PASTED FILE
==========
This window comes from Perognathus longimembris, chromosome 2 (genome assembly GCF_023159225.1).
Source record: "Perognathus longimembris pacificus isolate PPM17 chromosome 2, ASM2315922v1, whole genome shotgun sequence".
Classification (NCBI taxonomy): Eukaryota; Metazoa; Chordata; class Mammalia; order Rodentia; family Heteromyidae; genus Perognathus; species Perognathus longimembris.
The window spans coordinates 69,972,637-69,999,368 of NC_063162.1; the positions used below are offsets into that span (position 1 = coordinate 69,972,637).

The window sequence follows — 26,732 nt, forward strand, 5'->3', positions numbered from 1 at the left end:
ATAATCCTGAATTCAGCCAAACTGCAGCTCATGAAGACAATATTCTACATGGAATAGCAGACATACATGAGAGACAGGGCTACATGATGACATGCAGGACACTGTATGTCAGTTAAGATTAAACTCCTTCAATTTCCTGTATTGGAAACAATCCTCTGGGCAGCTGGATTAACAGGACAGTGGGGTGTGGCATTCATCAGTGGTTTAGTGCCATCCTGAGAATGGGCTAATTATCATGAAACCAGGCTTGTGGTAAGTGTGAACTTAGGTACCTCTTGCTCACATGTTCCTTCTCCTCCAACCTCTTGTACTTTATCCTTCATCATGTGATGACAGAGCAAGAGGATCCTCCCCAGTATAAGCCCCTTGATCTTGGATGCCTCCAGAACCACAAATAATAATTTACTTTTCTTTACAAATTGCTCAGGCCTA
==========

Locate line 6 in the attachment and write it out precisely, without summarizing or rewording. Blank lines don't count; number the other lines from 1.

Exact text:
ATAATCCTGAATTCAGCCAAACTGCAGCTCATGAAGACAATATTCTACATGGAATAGCAGACATACATGAGAGACAGGGCTACATGATGACATGCAGGACACTGTATGTCAGTTAAGATTAAACTCCTTCAATTTCCTGTATTGGAAACAATCCTCTGGGCAGCTGGATTAACAGGACAGTGGGGTGTGGCATTCATCAGTGGTTTAGTGCCATCCTGAGAATGGGCTAATTATCATGAAACCAGGCTTGTGGTAAGTGTGAACTTAGGTACCTCTTGCTCACATGTTCCTTCTCCTCCAACCTCTTGTACTTTATCCTTCATCATGTGATGACAGAGCAAGAGGATCCTCCCCAGTATAAGCCCCTTGATCTTGGATGCCTCCAGAACCACAAATAATAATTTACTTTTCTTTACAAATTGCTCAGGCCTA